Last updated on May 10th, 2017 at 06:23 pm.
Day 4 is one of the few days where we doubled back on ourselves. Unfortunately, it’s impossible to go to Derby and not double back while staying on sealed roads.
If you get this far, it is worth taking the detour and heading up to Derby.
Derby is located on King Sound where it gets the largest tide differentials in Australia.
Its location as a Northern coastal town means it has been the home of a lot of action over the years, from being a major stock route for live export to getting bombed by the Japanese during World War 2. It’s now the home of the Army Reserve’s NORFORCE remote surveillance regiment.
It’s also the only town I’ve encountered where there are boab trees down the centre of the main road.
It is scorching and humid, but also a remarkably beautiful, well-maintained town.
As you are heading into town on the Derby Highway, you will pass a windmill on the right, that feeds a long watering trough.
This is Myall’s Bore and Trough, the trough is 120m long, and was used to water the bullocks coming into town for shipment.
This is the most visible landmark from the road. Also just off the road in the same place is Frosty’s Pool, the remnants of a small concrete pool built in World War 2 and named after the man that started it, Charles Frost.
On the other side of the bore and trough is a dirt road that will take you to a car park. From there it is a short 15-20m walk to the Boab Prison Tree.
This enormous boab tree has a hollow centre and was once used as a temporary lockup for prisoners being taken into town. It is about 14.7m in diameter and is believed to be about 1,500 years old.
Just in town, opposite the NORFORCE base is a park with a leaning boab tree that is kind of cool.
If you continue down the main street of town (the same one you came in on), you will pass the visitor information centre which is worth checking out for tidal and area information.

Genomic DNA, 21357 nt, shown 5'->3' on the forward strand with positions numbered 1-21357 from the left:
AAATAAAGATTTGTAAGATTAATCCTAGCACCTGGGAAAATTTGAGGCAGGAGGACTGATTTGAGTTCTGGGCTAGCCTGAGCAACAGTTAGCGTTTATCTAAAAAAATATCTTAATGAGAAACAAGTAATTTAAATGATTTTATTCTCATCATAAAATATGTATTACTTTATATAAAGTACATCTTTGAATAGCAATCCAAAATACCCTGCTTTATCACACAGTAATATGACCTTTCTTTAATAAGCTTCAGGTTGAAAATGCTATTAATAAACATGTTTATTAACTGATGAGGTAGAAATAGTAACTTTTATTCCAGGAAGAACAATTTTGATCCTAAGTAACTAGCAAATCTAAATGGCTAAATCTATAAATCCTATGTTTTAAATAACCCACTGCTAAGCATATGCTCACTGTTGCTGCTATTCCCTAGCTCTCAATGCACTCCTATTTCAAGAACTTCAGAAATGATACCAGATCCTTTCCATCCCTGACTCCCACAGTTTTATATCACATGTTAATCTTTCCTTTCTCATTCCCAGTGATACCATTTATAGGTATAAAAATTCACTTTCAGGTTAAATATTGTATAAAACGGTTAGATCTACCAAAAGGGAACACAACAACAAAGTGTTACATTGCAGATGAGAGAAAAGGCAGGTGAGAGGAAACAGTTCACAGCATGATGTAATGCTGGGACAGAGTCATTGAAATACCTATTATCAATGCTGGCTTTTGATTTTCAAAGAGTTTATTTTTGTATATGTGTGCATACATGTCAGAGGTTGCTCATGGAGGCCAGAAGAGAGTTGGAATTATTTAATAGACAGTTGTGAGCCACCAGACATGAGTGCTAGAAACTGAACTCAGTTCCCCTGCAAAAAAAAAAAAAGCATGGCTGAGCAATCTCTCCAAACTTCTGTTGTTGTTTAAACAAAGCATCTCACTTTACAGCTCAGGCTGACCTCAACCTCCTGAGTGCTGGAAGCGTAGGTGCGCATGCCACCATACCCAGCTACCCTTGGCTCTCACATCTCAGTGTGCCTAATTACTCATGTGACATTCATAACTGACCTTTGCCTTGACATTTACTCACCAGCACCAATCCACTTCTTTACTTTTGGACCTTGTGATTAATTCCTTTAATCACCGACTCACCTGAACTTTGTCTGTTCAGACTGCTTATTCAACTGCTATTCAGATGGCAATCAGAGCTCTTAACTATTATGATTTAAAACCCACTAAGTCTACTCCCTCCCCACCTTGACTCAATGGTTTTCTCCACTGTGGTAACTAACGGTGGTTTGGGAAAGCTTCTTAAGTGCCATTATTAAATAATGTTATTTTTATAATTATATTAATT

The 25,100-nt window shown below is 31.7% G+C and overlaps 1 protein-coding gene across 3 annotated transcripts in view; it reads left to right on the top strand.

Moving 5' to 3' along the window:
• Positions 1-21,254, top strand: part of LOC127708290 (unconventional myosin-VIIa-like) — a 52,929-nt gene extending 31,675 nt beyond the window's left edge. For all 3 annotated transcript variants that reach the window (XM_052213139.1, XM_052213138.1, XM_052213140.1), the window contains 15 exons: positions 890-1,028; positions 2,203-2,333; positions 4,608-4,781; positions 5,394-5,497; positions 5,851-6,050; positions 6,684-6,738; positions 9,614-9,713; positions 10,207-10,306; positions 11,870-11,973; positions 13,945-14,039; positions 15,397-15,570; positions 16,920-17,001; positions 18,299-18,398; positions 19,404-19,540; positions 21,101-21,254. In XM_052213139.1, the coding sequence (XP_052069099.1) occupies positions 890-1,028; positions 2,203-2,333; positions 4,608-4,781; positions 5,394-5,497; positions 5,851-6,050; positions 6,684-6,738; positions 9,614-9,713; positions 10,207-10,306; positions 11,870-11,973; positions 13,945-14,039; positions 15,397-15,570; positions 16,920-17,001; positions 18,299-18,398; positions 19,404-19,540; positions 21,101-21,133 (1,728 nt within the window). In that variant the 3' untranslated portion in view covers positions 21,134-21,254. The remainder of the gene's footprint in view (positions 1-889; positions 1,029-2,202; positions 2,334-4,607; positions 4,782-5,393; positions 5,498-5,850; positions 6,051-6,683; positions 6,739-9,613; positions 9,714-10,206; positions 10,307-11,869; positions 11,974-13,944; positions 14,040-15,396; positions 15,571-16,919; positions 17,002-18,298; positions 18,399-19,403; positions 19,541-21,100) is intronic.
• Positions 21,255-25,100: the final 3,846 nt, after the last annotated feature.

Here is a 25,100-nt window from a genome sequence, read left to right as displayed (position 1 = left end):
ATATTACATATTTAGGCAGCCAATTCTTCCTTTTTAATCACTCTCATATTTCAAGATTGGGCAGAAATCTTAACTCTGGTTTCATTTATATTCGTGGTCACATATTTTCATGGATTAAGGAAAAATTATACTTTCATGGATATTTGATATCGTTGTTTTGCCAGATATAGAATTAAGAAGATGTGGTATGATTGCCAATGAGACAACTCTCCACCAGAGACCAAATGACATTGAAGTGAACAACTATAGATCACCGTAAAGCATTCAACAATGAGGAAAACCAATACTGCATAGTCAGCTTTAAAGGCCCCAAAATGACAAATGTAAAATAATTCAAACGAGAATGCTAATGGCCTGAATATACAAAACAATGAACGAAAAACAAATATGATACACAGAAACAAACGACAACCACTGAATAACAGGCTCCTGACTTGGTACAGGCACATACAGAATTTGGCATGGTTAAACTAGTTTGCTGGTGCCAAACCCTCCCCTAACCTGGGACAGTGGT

At the end of the main street, you will eventually reach the Derby Wharf/Jetty.
Depending on what time of day you get there you just might get to see the tide at it’s lowest or towards it’s lowest. When we got there it was very low, and seemed really odd to see the jetty so high above the water. The waterline makes it pretty obvious that the tide does come up a long way, but even so, it seems to abstract looking at this jetty that is towering over the water.
We decided to get a iced chocolate from the little cafe near the jetty (worth it), and had lunch in the back of our van looking out over the beach.
On the way back through town we fueled up, and then continued onwards to Broome. It’s about a 2 and a half hour drive with a crossing of the Fitzroy River at Willare Bridge.
The scenery is mostly boab trees and termite mounds and about half an hour out of Broome you will pass the Roebuck Plains Roadhouse. Otherwise, there isn’t much of anything else in between the two.
As we came into Broome we saw the visitor information centre so we stopped in for a look and to make a final decision on what caravan park to stay at.
We were sure from our googling previously that there was one caravan park on the water’s edge. Unfortunately, we couldn’t find it in any of the information centre brochures and the lady there couldn’t think of one directly on the water, only one across the road from the water. We went and had a look at it but it was not the one we saw online. After some searching online we finally did find it, the Roebuck Bay Caravan Park. So we checked out the town a little more, driving around, and then went the park and checked in, booking a waterfront spot.
We were going to stay for 3 nights in total, but they only had one site on the water for the first night and a different site for the second two. This is fine since we pack up and leave in the van anyway, it makes no difference to setup at a different site.
After settling in we enjoyed the sunset from the back of our van out over the water. Beautiful.